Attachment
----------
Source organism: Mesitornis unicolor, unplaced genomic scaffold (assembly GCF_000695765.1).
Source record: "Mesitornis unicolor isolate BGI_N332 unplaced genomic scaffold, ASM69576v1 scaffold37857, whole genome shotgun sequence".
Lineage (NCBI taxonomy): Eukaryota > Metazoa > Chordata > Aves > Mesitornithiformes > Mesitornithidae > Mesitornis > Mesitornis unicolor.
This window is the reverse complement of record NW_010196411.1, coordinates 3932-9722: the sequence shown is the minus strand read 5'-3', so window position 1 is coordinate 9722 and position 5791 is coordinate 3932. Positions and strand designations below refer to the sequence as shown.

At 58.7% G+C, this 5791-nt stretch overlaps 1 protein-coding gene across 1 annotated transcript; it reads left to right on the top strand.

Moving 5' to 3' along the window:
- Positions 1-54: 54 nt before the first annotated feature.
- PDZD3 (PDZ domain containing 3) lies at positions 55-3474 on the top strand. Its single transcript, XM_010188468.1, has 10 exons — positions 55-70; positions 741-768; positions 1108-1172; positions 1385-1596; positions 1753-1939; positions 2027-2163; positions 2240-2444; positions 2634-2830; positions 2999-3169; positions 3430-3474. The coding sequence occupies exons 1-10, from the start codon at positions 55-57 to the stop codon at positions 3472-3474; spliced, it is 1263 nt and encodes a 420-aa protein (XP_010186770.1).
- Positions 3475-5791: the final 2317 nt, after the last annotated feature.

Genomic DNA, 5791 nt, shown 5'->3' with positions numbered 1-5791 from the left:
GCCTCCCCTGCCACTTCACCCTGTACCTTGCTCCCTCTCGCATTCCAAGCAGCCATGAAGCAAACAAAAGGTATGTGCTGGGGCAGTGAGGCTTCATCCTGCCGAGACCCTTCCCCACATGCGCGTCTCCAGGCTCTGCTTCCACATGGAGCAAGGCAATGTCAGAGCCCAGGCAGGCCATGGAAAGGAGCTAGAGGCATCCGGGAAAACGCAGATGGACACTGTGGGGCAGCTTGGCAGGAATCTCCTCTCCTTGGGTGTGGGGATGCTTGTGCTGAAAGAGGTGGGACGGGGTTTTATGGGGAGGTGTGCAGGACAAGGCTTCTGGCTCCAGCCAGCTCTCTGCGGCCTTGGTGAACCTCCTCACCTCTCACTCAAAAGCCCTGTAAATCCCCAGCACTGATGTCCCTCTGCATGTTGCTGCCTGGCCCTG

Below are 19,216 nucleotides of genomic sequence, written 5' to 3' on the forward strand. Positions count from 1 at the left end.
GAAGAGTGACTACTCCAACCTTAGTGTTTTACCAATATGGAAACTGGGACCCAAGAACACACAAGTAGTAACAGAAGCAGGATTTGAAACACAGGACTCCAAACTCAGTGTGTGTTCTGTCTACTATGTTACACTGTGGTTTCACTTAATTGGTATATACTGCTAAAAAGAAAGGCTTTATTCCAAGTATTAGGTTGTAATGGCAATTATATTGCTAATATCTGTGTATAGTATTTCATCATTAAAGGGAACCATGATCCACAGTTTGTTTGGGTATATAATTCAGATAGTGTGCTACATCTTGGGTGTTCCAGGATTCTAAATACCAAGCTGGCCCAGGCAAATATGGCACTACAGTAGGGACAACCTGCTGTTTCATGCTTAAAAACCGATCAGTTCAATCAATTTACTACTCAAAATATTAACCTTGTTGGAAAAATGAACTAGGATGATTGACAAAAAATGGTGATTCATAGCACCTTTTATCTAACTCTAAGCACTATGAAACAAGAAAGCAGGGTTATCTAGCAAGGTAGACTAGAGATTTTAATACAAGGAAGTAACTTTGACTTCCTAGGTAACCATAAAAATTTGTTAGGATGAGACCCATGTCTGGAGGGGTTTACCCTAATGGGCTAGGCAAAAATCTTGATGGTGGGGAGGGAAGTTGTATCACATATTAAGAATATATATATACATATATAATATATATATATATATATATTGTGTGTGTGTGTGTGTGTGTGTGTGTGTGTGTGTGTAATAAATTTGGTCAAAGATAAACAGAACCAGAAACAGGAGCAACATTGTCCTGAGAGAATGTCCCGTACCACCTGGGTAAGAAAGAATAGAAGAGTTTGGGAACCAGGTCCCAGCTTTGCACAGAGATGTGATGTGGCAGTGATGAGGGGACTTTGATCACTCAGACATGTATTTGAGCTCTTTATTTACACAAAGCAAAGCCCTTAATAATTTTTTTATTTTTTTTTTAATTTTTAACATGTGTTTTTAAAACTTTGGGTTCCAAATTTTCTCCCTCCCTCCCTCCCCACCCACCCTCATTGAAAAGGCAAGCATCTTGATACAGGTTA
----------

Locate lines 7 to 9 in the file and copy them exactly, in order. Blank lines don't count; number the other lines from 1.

- Positions 1-54: 54 nt before the first annotated feature.
- PDZD3 (PDZ domain containing 3) lies at positions 55-3474 on the top strand. Its single transcript, XM_010188468.1, has 10 exons — positions 55-70; positions 741-768; positions 1108-1172; positions 1385-1596; positions 1753-1939; positions 2027-2163; positions 2240-2444; positions 2634-2830; positions 2999-3169; positions 3430-3474. The coding sequence occupies exons 1-10, from the start codon at positions 55-57 to the stop codon at positions 3472-3474; spliced, it is 1263 nt and encodes a 420-aa protein (XP_010186770.1).
- Positions 3475-5791: the final 2317 nt, after the last annotated feature.